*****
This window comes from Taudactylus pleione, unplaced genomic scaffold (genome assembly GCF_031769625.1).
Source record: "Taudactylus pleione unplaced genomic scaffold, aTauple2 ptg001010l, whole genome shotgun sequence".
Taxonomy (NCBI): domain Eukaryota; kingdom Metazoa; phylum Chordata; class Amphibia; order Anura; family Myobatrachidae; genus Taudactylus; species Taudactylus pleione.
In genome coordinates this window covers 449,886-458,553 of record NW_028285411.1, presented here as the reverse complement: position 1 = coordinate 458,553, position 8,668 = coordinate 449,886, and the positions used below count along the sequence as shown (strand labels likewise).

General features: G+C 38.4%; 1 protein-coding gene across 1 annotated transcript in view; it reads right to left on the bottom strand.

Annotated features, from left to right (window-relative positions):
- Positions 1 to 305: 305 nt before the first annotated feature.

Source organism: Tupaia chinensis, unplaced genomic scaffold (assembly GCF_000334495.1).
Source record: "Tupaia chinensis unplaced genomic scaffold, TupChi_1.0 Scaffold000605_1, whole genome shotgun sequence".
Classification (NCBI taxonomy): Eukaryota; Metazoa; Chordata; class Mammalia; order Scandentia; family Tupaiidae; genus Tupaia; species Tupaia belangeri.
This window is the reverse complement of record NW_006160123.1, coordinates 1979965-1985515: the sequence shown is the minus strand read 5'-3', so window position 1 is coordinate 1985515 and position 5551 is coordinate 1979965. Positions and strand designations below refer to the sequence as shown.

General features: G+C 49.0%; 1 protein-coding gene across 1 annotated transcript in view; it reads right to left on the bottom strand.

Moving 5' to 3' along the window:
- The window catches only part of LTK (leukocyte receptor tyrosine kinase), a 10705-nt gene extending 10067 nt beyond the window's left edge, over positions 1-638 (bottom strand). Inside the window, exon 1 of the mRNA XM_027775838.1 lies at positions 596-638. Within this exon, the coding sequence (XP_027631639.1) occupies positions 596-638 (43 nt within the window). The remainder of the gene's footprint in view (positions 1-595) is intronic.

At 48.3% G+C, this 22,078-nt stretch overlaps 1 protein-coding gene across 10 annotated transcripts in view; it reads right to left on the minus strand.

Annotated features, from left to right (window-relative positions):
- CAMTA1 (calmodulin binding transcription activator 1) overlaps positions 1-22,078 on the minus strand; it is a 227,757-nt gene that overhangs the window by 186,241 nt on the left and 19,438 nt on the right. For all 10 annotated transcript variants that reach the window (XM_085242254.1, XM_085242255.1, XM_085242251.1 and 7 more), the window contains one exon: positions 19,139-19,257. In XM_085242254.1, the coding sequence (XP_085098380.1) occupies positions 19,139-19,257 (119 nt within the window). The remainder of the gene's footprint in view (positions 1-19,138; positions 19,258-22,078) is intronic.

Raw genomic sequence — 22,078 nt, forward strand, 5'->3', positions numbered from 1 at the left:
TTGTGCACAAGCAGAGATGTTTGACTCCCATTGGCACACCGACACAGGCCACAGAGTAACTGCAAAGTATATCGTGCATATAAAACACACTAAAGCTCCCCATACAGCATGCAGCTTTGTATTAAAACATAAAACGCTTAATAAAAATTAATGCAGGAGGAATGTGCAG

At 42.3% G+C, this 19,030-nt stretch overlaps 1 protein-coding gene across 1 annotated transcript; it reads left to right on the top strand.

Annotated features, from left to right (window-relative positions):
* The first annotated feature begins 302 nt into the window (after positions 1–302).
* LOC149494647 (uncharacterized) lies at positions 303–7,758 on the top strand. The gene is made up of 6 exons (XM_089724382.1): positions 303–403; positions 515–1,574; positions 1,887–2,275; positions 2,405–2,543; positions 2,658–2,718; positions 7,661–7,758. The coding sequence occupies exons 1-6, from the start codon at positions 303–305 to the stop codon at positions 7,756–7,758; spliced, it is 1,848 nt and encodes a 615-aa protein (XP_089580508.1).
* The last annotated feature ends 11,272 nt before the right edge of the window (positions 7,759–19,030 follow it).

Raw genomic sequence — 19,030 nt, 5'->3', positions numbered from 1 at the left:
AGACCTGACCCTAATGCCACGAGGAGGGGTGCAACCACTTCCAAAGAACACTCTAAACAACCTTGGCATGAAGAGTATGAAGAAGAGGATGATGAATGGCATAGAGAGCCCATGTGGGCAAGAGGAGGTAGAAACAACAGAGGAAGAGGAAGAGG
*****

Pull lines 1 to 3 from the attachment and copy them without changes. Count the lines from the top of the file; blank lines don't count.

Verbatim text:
This window comes from Taudactylus pleione, unplaced genomic scaffold (genome assembly GCF_031769625.1).
Source record: "Taudactylus pleione unplaced genomic scaffold, aTauple2 ptg001010l, whole genome shotgun sequence".
Taxonomy (NCBI): domain Eukaryota; kingdom Metazoa; phylum Chordata; class Amphibia; order Anura; family Myobatrachidae; genus Taudactylus; species Taudactylus pleione.